Sonoma Water E-News | July 2021
Take the Saving Water Challenge and Win Prizes!
Water providers in the North Bay are offering prizes to encourage water customers to save water during a month-long “Saving Water Challenge” during July 1 sponsored by the Sonoma-Marin Saving Water Partnership (Partnership). The Partnership consists of 13 water utilities in Sonoma and Marin counties that provide regional solutions for water use efficiency. To encourage action and awareness during the current historic drought, the Partnership has created the Saving Water Challenge.
 
A list of prizes – which includes High-efficiency clothes washer, High-efficiency toilet, Smart irrigation controller, Smart Home Water Monitor, Rainwater catchment system, and Gift certificate for a carwash at a carwash that recycles wash water – will be given out to water customers who visit savingwaterpartnership.org/challenge and pledge to save water.
 
To help meet the needed water reductions throughout the North Bay, participants can join the challenge and pledge to do their part by taking simple actions to reduce water use. Some water conservation actions include:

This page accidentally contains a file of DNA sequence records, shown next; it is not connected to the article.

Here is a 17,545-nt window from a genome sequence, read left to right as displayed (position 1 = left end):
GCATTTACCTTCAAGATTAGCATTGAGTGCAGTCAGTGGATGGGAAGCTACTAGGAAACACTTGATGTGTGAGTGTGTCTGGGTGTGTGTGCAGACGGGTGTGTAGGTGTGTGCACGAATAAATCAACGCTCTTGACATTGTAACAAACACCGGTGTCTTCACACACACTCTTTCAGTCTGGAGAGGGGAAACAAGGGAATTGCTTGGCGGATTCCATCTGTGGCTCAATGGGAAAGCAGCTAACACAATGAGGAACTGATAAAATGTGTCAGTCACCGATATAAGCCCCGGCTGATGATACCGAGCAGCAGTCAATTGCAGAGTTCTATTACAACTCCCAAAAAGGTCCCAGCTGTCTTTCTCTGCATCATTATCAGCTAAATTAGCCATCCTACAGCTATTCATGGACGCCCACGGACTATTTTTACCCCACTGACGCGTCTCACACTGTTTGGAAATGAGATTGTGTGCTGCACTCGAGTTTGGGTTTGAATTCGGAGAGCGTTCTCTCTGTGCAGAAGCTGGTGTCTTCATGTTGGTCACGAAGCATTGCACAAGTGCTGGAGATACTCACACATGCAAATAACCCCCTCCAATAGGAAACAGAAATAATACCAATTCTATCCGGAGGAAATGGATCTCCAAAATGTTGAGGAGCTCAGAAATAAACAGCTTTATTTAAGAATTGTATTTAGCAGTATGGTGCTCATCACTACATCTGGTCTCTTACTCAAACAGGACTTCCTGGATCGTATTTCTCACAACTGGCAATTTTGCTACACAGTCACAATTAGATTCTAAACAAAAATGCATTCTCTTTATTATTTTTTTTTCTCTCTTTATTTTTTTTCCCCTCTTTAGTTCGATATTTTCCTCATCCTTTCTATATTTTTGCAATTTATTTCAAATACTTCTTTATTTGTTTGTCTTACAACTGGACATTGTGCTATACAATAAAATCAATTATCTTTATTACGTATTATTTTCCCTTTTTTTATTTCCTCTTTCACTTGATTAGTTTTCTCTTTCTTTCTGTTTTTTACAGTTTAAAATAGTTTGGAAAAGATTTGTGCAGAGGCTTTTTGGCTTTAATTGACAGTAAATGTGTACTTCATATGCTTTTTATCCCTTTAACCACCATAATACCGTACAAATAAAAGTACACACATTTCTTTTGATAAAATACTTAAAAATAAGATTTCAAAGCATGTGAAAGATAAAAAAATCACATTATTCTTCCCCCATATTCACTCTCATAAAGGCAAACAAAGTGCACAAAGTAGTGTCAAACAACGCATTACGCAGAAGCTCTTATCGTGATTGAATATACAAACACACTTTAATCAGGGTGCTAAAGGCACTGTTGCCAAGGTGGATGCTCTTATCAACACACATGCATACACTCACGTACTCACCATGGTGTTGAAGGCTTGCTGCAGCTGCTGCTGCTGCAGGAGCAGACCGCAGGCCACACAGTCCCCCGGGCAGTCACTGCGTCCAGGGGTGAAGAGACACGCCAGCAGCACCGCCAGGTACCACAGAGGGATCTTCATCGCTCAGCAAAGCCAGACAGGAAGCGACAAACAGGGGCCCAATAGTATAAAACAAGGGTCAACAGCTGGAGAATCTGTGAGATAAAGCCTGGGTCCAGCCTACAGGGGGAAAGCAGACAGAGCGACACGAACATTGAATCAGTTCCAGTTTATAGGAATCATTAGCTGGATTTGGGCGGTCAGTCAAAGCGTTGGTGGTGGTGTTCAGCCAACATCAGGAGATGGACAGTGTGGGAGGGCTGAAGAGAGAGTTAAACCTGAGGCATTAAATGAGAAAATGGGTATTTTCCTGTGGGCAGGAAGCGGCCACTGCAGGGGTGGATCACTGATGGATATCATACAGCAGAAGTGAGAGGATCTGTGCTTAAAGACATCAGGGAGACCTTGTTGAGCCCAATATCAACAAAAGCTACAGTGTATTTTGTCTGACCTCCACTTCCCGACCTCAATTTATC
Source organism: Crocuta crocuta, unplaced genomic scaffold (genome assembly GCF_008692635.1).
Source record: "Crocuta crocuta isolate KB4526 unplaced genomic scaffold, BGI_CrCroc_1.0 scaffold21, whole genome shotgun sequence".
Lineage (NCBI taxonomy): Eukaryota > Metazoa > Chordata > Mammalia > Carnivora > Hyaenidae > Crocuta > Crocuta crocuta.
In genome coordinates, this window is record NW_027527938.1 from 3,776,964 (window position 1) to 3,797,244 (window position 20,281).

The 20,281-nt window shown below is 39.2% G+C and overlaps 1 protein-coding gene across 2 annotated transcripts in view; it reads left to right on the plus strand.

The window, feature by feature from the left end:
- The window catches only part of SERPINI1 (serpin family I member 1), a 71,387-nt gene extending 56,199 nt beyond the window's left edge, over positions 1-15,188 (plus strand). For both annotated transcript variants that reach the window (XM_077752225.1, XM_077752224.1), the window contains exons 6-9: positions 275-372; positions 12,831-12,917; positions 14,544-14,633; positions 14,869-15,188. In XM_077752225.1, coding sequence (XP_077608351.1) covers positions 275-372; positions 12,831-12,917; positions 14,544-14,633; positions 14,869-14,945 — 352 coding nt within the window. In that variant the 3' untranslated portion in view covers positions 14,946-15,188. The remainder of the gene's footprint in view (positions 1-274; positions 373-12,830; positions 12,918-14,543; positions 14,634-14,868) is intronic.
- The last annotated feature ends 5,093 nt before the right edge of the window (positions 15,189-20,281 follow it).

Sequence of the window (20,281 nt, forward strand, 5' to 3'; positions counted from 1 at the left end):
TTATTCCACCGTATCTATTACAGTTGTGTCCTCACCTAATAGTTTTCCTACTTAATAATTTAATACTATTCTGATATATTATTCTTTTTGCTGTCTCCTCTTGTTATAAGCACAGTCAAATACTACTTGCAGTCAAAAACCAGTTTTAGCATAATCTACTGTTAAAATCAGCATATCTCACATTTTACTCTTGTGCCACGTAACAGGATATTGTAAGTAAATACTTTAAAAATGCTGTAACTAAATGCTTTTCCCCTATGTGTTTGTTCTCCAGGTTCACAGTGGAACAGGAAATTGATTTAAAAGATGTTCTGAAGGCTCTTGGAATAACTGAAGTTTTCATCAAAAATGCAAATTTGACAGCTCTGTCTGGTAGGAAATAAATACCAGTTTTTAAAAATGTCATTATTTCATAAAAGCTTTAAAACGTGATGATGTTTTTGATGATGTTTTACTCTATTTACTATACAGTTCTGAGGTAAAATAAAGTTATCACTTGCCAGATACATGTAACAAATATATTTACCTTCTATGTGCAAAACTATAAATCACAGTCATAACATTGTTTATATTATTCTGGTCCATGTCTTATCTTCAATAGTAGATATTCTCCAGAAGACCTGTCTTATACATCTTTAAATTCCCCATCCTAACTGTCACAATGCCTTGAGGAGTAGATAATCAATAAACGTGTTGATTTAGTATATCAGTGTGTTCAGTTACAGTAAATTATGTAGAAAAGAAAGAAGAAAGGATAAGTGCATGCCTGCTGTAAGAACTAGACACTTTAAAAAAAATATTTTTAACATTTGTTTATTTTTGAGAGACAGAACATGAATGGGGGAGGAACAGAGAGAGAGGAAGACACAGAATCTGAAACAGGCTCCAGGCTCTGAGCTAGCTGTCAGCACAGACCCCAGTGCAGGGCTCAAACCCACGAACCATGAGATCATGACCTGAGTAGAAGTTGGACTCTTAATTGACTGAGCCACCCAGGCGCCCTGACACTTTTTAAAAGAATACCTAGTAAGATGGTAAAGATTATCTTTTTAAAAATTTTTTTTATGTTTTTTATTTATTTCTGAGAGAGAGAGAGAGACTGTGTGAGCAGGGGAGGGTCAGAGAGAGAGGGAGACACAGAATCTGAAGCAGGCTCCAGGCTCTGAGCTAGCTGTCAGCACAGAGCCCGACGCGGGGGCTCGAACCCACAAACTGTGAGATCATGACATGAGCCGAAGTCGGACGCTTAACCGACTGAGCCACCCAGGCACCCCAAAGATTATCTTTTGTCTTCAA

• Hand water plants that need it. 
  • Lawns irrigated with spray sprinklers use the most water and should be significantly cut back or left un-watered. This would be a good time to change the lawn to a low water use landscape by sheet mulching it this summer and delaying replanting until fall or winter when rains return. Click here to see if there is a turf removal rebate available.
  • Prioritize which plants to water and which to let go with the goal of maintaining trees, large shrubs, and low water use plants over higher water use annual color plantings or those not adapted to dry-summer climates.
  • Using overhead sprinklers to water trees and shrubs is inefficient and wasteful. Convert to drip irrigation, with careful consideration given to establishing separate hydrozones for shrubs with similar watering needs and separately for trees that will need infrequent but deep watering.
  • Adding a three-inch mulch layer to all exposed soil surfaces in the landscape can reduce evaporative water loss from the soil and lessen the frequency of irrigation needed.
  • Regularly inspect your entire irrigation system for leaks and fix them immediately.